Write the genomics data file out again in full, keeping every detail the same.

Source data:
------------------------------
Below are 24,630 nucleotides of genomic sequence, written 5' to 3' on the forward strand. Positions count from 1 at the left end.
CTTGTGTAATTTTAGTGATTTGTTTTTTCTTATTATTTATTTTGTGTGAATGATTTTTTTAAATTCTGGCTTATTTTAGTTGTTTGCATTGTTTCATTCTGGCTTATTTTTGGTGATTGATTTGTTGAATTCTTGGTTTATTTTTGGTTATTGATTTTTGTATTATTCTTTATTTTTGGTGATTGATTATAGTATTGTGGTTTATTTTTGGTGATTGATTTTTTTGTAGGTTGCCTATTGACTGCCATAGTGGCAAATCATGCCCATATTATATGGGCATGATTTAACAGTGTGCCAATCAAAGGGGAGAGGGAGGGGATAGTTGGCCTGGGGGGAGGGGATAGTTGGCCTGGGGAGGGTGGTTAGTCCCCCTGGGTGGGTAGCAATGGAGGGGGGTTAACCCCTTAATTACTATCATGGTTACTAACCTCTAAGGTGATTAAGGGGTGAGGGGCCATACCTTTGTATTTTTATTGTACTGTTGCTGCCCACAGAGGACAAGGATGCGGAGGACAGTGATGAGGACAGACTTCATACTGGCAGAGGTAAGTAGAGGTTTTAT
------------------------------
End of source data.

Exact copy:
Below are 24,630 nucleotides of genomic sequence, written 5' to 3' on the forward strand. Positions count from 1 at the left end.
CTTGTGTAATTTTAGTGATTTGTTTTTTCTTATTATTTATTTTGTGTGAATGATTTTTTTAAATTCTGGCTTATTTTAGTTGTTTGCATTGTTTCATTCTGGCTTATTTTTGGTGATTGATTTGTTGAATTCTTGGTTTATTTTTGGTTATTGATTTTTGTATTATTCTTTATTTTTGGTGATTGATTATAGTATTGTGGTTTATTTTTGGTGATTGATTTTTTTGTAGGTTGCCTATTGACTGCCATAGTGGCAAATCATGCCCATATTATATGGGCATGATTTAACAGTGTGCCAATCAAAGGGGAGAGGGAGGGGATAGTTGGCCTGGGGGGAGGGGATAGTTGGCCTGGGGAGGGTGGTTAGTCCCCCTGGGTGGGTAGCAATGGAGGGGGGTTAACCCCTTAATTACTATCATGGTTACTAACCTCTAAGGTGATTAAGGGGTGAGGGGCCATACCTTTGTATTTTTATTGTACTGTTGCTGCCCACAGAGGACAAGGATGCGGAGGACAGTGATGAGGACAGACTTCATACTGGCAGAGGTAAGTAGAGGTTTTAT